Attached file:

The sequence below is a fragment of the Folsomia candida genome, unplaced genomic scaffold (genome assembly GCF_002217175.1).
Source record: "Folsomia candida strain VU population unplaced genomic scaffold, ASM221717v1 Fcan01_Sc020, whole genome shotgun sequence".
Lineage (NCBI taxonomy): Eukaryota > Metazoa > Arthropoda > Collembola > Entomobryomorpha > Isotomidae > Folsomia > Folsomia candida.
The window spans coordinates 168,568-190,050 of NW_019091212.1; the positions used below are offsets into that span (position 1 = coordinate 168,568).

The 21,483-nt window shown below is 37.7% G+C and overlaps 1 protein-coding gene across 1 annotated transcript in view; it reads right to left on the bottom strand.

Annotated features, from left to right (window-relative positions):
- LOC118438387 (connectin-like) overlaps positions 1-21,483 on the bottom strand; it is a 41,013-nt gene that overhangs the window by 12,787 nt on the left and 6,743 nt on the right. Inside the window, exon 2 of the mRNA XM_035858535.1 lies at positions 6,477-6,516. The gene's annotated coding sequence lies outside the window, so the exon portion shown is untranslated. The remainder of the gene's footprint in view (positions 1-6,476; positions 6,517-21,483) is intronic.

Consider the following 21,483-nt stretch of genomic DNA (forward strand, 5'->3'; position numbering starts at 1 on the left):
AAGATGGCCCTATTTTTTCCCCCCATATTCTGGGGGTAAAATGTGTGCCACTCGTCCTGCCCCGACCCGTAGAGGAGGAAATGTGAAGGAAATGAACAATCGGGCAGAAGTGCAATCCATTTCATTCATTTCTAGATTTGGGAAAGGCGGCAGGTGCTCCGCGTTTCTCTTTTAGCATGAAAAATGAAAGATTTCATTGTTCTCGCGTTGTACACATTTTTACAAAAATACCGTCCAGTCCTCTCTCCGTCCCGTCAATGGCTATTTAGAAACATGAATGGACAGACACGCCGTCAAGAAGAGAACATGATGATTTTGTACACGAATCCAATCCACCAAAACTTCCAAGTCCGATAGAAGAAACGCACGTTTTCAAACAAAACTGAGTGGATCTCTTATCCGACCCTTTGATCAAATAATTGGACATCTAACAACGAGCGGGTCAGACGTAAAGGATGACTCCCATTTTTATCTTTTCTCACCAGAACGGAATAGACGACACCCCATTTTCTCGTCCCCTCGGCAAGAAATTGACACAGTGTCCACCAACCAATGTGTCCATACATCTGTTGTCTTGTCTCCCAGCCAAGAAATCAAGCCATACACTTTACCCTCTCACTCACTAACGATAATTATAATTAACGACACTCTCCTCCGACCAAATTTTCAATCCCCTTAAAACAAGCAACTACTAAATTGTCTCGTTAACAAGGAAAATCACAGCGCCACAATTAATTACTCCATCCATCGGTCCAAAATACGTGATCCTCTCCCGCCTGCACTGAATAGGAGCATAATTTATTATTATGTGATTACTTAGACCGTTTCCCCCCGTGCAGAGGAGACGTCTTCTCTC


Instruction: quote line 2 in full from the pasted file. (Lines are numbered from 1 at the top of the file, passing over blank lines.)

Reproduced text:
Source record: "Folsomia candida strain VU population unplaced genomic scaffold, ASM221717v1 Fcan01_Sc020, whole genome shotgun sequence".